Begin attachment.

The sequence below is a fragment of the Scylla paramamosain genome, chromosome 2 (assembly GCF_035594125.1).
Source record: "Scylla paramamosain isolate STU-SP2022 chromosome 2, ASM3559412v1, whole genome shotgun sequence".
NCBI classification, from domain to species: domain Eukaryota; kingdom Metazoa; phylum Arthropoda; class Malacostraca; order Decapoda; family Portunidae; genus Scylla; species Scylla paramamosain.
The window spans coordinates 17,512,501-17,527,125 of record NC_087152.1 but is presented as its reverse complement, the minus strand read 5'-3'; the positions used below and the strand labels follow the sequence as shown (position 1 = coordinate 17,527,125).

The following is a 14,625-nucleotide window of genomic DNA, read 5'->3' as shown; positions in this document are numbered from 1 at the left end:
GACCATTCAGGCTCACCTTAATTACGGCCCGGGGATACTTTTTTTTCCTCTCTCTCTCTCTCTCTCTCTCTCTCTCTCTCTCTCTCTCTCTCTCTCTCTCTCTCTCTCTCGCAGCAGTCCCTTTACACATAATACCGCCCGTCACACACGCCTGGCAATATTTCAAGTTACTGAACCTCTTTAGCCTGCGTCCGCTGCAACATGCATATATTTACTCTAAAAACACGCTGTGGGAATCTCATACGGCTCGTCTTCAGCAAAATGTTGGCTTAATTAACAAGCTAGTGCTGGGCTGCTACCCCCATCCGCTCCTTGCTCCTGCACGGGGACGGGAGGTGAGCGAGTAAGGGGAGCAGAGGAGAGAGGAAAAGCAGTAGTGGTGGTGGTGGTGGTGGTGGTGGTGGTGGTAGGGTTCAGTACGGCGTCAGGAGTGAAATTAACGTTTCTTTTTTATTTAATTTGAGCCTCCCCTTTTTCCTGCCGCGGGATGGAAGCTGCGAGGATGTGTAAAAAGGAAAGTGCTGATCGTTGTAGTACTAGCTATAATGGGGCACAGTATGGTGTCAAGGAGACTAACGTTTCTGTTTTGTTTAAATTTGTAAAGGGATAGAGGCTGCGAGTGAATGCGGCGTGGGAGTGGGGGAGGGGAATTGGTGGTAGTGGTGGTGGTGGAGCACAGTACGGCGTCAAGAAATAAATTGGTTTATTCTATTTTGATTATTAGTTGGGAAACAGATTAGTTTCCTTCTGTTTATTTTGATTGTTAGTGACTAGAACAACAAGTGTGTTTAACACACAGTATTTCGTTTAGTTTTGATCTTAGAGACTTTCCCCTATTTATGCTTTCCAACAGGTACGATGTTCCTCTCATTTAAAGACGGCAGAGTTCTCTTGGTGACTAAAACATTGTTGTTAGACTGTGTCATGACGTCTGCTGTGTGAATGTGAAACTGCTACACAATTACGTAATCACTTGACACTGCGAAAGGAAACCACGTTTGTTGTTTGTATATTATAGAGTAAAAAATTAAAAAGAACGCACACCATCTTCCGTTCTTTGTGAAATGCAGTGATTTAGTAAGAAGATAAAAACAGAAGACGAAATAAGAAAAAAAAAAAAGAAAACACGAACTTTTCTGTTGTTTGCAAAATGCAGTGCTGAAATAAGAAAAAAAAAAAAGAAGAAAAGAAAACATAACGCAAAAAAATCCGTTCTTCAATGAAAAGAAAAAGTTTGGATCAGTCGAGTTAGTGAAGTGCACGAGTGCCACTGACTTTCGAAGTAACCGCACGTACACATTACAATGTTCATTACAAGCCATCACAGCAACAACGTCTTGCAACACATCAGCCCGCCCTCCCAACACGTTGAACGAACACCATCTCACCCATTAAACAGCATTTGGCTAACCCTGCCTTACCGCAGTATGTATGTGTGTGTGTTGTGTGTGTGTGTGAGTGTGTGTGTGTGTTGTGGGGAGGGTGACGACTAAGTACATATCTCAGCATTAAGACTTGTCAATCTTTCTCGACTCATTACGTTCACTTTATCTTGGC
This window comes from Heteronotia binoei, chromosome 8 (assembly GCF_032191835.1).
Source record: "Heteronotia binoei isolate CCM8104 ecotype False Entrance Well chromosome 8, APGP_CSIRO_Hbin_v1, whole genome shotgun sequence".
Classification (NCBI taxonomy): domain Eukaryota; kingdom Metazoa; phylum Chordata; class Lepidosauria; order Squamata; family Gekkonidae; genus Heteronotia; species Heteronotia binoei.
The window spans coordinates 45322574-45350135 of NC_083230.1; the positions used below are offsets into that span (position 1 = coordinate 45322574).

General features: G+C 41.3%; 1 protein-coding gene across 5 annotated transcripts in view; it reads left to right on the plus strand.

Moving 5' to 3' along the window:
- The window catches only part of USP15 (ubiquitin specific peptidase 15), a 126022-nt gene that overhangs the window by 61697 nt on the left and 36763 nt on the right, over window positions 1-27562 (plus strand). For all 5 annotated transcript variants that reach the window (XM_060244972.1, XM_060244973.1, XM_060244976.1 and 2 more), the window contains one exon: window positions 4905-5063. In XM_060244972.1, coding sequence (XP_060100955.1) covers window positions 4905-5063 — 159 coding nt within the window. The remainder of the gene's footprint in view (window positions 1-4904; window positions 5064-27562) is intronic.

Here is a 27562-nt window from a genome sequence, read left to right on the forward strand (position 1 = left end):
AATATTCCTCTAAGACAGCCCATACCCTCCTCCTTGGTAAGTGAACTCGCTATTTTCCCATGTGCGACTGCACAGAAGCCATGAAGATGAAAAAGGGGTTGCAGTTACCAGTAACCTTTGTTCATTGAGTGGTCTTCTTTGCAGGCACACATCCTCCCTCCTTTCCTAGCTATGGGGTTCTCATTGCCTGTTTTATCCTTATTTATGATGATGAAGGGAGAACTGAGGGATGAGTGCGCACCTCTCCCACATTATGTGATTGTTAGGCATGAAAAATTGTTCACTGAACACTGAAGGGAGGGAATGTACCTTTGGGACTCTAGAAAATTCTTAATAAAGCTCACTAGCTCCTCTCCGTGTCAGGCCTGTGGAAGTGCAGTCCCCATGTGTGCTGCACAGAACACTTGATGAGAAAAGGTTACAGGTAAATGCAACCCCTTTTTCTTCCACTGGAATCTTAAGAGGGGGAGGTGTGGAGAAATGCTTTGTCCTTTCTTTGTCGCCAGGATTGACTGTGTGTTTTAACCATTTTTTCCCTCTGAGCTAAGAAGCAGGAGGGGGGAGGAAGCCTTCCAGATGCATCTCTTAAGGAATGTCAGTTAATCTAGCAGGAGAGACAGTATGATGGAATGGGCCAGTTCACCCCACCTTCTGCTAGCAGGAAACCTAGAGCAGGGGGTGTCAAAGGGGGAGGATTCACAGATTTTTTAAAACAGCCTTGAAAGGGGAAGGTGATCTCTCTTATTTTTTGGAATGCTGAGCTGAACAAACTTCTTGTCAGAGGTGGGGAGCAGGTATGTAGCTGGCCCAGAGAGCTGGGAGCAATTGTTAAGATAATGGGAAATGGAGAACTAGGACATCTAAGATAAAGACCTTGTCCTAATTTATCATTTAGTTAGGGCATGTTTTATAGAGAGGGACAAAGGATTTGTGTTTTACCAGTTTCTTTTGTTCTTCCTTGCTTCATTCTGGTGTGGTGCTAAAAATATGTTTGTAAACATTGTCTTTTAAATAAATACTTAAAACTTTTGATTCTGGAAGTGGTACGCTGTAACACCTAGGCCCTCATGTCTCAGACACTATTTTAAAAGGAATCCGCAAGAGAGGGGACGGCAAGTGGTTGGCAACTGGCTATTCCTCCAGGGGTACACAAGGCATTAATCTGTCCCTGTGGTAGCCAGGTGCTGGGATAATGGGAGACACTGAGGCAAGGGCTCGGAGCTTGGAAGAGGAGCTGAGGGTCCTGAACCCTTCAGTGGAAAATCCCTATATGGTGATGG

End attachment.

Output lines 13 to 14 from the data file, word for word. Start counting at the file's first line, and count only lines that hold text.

- The window catches only part of USP15 (ubiquitin specific peptidase 15), a 126022-nt gene that overhangs the window by 61697 nt on the left and 36763 nt on the right, over window positions 1-27562 (plus strand). For all 5 annotated transcript variants that reach the window (XM_060244972.1, XM_060244973.1, XM_060244976.1 and 2 more), the window contains one exon: window positions 4905-5063. In XM_060244972.1, coding sequence (XP_060100955.1) covers window positions 4905-5063 — 159 coding nt within the window. The remainder of the gene's footprint in view (window positions 1-4904; window positions 5064-27562) is intronic.

Here is a 27562-nt window from a genome sequence, read left to right on the forward strand (position 1 = left end):